4. I forgot to tell you how much I love the final photo. The shading is fantastic and it’s the perfect ending to your fabulous post. I love it. Seeing the trim, and pieces of lace was so interesting. Thank you for making this wonderful post for me,,,and for Emily. ❤

    1. Yeah, that last shot was a try at doing some interesting photography…. with my IPhone! Lol!
      The trim was very relaxing to cut out. Did you see Johnny on the chair in the second last pic? He’s sooo special! I think he knew this Art Gown was partly for Emily, his long distance girl friend. xo ❤

    1. Aww, thank you dear Cindy! Yeah, we’ve met some very neat people out here! Can you believe I’ve made 23 Art Gowns, now? They really are getting better in a way. Although each is a special beauty, like Autumn Orchid, and you!

        1. Mademoiselle Emily is a Star!
          I’m grateful to be able to be an artist in a way I know how.
          After I got over the novelty of becoming a brain surgeon, I settled on designing.
          Of all the arts and crafts I’ve done, movies/tv costumes designed, I never imagined once I would end up in Art Gowns.
          Gowns seemed beautiful, but shallow. However, these are Art Gowns, and they are deep…. deeper than your average gown.

          1. There’s a story behind each gown. An organic meaning that comes from the place myths are born. Your gowns fill a need and bring myths to life. Holly’s poetry fills a need as well. Both are spiritual and remind us who we are.

            1. Thank you! I found it refreshing that I came up with the idea that Mademoiselle Emily would not throw a dinner party for the Art Gowns, as is the tradition. Well, like you, she goes her own way, and is an artist. So, she will paint their portraits! Spiritual food, instead of body food.

    1. Carolee! Thank you! She is an elegant girl. I’s partly because I found long leftover yardages for next to no money, so was able to be more sleek in my approach. Usually, I’m chipping away with a bit of this and that.
      LOL Contessa Fiori was made from an old vest (over dyed) black curtain sheers for $1.00/yd, half of a vintage saree and a vintage men’s suit lining brought up from a basement, after a long life of storage.
      The next Art Gown will be a complete UTurn. Well, every woman is unique, and so it follows with the Art Gowns!

  5. Oh, wow, my sweet friend! I’ll say again, you have magical hands! You transform everything you touch to an absolute beauty! What an Art Gown, Resa! My goodness, all that work!!!!! You have my admiration!!!! Love and many hugs and xoxoxoxoxoxoxoxoxoxoxoxoxoxo to you and to the cat in you and next to you! 😉 xoxoxoxoxo

  6. That is one belting dressing gown, madam. Very impressive indeed. All flowing and lovely. Grey is underrated, non? I like the colour. Not as drab as some folks make out. In fact, rather glorious.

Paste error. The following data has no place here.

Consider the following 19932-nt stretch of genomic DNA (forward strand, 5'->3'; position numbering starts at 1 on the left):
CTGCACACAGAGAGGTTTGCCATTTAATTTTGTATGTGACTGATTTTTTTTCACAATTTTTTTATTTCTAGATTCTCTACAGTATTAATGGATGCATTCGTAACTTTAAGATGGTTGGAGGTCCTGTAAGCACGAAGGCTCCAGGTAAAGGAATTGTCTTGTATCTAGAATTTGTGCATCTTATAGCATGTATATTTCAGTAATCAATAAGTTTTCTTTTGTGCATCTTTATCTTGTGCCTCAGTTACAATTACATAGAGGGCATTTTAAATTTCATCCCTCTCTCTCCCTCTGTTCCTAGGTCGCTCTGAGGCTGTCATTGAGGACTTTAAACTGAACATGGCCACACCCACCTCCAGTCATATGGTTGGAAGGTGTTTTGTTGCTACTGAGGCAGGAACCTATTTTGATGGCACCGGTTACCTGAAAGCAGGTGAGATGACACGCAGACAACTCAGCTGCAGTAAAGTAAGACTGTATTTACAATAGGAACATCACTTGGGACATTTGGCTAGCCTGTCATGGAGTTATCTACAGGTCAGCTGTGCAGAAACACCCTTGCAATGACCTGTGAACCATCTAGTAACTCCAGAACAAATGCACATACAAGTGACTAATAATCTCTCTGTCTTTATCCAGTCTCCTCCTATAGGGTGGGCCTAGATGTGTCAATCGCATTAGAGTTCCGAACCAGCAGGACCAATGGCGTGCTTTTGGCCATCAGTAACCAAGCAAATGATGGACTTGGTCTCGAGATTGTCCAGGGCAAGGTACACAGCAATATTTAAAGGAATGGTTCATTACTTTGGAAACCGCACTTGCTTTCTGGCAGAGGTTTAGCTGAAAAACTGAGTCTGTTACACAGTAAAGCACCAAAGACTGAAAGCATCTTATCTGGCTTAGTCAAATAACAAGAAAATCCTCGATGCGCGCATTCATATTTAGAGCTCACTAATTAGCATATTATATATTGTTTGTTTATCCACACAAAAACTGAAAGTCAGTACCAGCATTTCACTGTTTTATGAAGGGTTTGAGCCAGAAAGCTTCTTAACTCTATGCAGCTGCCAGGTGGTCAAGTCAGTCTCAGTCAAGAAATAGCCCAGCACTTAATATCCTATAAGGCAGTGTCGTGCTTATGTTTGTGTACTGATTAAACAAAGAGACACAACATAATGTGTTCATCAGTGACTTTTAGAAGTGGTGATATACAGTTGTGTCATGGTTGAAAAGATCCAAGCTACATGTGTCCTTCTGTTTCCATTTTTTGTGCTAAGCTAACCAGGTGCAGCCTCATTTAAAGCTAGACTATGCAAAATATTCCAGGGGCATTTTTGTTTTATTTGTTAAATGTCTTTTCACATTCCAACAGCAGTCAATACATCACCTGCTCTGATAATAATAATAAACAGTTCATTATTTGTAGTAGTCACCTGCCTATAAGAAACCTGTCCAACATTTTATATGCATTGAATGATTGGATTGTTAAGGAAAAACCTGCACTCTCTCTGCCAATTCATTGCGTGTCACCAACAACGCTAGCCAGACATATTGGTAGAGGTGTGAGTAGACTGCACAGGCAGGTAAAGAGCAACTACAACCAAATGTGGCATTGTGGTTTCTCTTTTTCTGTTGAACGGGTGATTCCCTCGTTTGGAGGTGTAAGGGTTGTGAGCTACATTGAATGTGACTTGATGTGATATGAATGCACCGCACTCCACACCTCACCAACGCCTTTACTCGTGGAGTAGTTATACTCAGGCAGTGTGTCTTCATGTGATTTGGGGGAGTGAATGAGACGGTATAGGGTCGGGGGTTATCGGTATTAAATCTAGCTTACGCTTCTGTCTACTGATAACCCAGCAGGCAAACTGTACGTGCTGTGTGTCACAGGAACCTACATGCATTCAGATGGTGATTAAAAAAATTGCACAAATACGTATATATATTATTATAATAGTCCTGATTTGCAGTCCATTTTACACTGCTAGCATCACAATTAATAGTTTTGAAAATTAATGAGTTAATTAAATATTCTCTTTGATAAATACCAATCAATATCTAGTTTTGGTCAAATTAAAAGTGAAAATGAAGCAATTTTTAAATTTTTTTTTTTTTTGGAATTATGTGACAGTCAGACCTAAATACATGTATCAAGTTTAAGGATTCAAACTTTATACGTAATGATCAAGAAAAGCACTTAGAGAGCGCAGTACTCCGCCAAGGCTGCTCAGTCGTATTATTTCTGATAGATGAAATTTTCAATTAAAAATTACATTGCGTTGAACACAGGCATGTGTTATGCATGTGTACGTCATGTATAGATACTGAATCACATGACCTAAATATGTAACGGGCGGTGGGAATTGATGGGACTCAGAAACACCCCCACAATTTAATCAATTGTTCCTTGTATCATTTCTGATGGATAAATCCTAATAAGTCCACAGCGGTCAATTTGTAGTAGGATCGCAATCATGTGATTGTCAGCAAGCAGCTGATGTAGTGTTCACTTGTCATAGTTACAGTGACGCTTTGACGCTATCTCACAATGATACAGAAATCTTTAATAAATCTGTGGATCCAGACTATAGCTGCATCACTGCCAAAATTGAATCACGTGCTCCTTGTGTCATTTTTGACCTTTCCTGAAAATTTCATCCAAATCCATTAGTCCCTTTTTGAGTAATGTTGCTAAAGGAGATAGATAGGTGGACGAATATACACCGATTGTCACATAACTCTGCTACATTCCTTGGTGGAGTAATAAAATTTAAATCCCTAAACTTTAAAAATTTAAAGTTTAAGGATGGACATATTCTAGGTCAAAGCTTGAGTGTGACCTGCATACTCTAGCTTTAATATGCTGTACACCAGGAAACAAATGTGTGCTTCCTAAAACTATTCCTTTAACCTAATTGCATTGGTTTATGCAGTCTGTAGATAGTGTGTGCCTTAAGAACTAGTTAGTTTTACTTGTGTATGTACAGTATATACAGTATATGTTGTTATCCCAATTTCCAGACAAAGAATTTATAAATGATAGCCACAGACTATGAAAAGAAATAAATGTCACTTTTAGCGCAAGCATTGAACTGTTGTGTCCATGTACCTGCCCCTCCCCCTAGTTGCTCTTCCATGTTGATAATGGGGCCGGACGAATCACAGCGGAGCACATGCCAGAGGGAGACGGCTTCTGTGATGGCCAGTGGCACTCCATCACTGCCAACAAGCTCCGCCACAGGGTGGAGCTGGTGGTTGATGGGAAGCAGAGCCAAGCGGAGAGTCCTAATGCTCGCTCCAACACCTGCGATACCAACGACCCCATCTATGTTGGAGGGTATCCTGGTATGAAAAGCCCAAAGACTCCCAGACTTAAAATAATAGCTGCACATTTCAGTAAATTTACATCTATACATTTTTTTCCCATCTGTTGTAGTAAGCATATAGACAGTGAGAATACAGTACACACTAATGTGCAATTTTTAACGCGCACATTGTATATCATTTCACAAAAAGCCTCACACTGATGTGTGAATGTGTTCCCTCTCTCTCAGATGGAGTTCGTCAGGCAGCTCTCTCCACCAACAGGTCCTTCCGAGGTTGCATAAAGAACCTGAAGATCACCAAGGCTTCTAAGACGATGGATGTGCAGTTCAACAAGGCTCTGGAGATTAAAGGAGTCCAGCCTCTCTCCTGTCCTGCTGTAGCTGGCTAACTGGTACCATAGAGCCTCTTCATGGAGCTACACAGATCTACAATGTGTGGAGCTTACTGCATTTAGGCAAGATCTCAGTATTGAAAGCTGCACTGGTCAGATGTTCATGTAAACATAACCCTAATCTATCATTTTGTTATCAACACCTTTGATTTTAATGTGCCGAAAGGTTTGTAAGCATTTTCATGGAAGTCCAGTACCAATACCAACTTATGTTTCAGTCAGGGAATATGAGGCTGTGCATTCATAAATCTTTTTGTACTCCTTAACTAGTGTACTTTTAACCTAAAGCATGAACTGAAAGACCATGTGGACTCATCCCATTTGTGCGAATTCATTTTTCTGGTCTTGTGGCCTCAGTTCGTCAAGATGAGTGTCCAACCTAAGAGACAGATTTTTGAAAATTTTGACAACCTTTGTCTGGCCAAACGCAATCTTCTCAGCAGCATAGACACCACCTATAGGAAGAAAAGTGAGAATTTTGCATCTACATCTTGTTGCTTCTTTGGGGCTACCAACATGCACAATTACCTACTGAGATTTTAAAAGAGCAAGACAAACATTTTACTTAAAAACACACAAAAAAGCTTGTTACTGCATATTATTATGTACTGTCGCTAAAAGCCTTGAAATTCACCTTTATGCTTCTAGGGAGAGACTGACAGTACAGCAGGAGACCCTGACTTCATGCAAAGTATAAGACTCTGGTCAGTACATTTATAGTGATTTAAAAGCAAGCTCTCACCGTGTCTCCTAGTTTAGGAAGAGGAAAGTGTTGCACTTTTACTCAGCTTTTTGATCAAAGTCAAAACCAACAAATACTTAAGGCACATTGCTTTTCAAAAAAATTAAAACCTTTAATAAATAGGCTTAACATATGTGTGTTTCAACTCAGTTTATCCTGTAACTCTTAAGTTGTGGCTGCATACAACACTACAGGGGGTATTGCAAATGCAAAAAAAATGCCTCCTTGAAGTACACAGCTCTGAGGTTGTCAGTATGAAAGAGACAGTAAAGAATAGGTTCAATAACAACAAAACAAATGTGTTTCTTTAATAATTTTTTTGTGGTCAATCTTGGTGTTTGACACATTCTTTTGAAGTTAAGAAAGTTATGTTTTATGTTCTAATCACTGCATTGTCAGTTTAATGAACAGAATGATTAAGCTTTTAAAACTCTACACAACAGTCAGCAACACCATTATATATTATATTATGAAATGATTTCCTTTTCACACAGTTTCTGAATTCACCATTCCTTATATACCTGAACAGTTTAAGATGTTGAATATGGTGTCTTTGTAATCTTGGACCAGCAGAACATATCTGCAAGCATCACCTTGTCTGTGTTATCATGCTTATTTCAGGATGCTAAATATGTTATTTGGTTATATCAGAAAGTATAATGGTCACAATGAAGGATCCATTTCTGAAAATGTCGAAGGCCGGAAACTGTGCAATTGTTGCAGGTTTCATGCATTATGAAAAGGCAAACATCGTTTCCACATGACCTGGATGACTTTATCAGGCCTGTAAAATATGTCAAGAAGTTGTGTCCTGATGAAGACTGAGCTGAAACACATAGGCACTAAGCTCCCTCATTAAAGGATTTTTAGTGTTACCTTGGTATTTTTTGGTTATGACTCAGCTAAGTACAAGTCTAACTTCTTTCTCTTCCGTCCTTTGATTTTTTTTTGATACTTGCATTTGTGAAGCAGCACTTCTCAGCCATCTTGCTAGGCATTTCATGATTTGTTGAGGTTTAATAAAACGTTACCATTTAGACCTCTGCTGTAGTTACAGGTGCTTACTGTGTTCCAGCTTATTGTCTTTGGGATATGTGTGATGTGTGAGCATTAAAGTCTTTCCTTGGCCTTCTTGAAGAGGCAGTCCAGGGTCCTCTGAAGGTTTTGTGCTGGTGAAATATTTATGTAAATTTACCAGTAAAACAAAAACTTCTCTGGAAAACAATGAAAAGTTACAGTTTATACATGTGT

1. Thank you!!! Very glorious indeed! Yes, she just drools around the Art Gowns room looking fabulous!
      Yes, it is a very pale grey (underrated colour) satin. However, when light hits it, the sheen is exposed as a silver. In the drape’s folds, the valleys are dark and the highlights are very platinum. ❦

  7. I am utterly impressed Resa, On the Bias, I know how difficult that can be, and your skill in dissecting that wonderful broad lace bargain find you get a big thumbs up from me..
    I worked with lace alot, in making undergarments, and also know the painstaking effort you put into that skill of making your lace go further and uniquely special.

    Holly’s poem most certain captured the magic of Mademoiselle Emily’s fine porcelain gown and to see the amount of work and detail you have put in is Stunning!.. Really Stunning..

    You dear Resa are have amazing talent.. And so loved every one of your images..
    AMAZING!!!!! 💖

      1. You make a great collaboration and loved your words Holly.. Knowing the craft and skill needed to not only create the pattern, cut the fabric, sew and find the trims, That lace is amazing isn’t it.. Oh to have Resa make a wedding gown.. Who would need David and Elizabeth Emanuel, lol… with Resa’s skills.. 🙂

          1. Sue is very lovely! I’m working my way down the comments. There was a huge snow fall yesterday, last night and still continuing. So, in the wee hours of the morning, the furnace died. It was quite chilly in here. Anyway, heat is back on, and I have some time to sit at the computer! NOTHING like winter!!!!

              1. WOW… What a wonderful portfolio and I have only just explored your first page here and the magazine article on page 14-15.. So impressed with your work and skill Resa.. and those designs look stunning on the stars of both sexes.. 🙂 ❤

    1. Yay!!! Thank you, Sue! ❤
      I get to live in a Zen state when I am sewing my girls together, as everything is stitched by hand. Of course I'm able use a sewing machine, but it does not promote the calm, meditative state that hand stitching does.
      Ah the lace, yes, I enjoyed cutting it up…. more peace and quiet. Lol, there's lots uncut left, and it will be used in different ways in the future.
      The bias was a challenge. Although, it was more of a challenge for Vionnet, as fabrics were only 36" wide in those days, and the yardage for a gown had to be pieced together.
      The fabric I used is 60" wide. This meant I could drape a 60" square, which on bias yielded a 90" length. I did the darts on bias…. french dart style. Again that shaping would have been pieced together in Vionnet's day..
      Nonetheless, the stretching/ hanging out of the bias, and the twisted distortion was a challenge. It never stops. If you get to see an actual piece from the 30's that has been hanging all these years, one side is longer than the other, and a size 6 has skinnied itself into a size 2.

      It's so neat that you are from the industry, and that we can talk shop.
      Comprehensive designing with fabrics knowledge, pattern making & sewing skills, is almost a thing of the past. Yt, I hang onto it, as a noble art form.

      So happy you came for a visit and got to see Mademoiselle Emily!
      xoxoxo ❤

      1. I am very impressed Resa.. Yes a very NOBLE art form indeed.. And my admiration just grew tenfold to know you stitched by hand the whole garment.. WOW!..